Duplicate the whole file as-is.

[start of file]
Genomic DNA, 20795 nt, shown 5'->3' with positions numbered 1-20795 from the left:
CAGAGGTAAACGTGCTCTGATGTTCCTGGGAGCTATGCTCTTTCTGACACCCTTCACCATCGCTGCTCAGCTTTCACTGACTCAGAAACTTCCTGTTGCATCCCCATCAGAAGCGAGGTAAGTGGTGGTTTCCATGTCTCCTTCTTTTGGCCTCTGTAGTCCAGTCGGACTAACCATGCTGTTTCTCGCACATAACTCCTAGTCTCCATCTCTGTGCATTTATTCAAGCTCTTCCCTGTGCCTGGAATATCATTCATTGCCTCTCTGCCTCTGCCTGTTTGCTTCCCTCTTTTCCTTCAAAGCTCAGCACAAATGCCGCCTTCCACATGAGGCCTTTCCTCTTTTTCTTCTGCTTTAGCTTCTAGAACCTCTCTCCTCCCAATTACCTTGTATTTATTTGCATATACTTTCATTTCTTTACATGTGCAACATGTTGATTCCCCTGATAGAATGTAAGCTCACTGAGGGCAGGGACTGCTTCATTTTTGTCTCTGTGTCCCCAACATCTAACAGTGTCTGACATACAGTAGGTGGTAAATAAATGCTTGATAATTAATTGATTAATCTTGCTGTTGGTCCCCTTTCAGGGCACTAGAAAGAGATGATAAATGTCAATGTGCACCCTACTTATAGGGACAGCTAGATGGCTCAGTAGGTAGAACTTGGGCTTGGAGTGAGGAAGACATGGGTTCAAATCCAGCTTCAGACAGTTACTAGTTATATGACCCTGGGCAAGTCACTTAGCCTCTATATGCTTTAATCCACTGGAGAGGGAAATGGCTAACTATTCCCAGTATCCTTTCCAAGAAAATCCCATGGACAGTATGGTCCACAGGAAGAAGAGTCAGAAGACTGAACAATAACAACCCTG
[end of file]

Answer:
Genomic DNA, 20795 nt, shown 5'->3' with positions numbered 1-20795 from the left:
CAGAGGTAAACGTGCTCTGATGTTCCTGGGAGCTATGCTCTTTCTGACACCCTTCACCATCGCTGCTCAGCTTTCACTGACTCAGAAACTTCCTGTTGCATCCCCATCAGAAGCGAGGTAAGTGGTGGTTTCCATGTCTCCTTCTTTTGGCCTCTGTAGTCCAGTCGGACTAACCATGCTGTTTCTCGCACATAACTCCTAGTCTCCATCTCTGTGCATTTATTCAAGCTCTTCCCTGTGCCTGGAATATCATTCATTGCCTCTCTGCCTCTGCCTGTTTGCTTCCCTCTTTTCCTTCAAAGCTCAGCACAAATGCCGCCTTCCACATGAGGCCTTTCCTCTTTTTCTTCTGCTTTAGCTTCTAGAACCTCTCTCCTCCCAATTACCTTGTATTTATTTGCATATACTTTCATTTCTTTACATGTGCAACATGTTGATTCCCCTGATAGAATGTAAGCTCACTGAGGGCAGGGACTGCTTCATTTTTGTCTCTGTGTCCCCAACATCTAACAGTGTCTGACATACAGTAGGTGGTAAATAAATGCTTGATAATTAATTGATTAATCTTGCTGTTGGTCCCCTTTCAGGGCACTAGAAAGAGATGATAAATGTCAATGTGCACCCTACTTATAGGGACAGCTAGATGGCTCAGTAGGTAGAACTTGGGCTTGGAGTGAGGAAGACATGGGTTCAAATCCAGCTTCAGACAGTTACTAGTTATATGACCCTGGGCAAGTCACTTAGCCTCTATATGCTTTAATCCACTGGAGAGGGAAATGGCTAACTATTCCCAGTATCCTTTCCAAGAAAATCCCATGGACAGTATGGTCCACAGGAAGAAGAGTCAGAAGACTGAACAATAACAACCCTG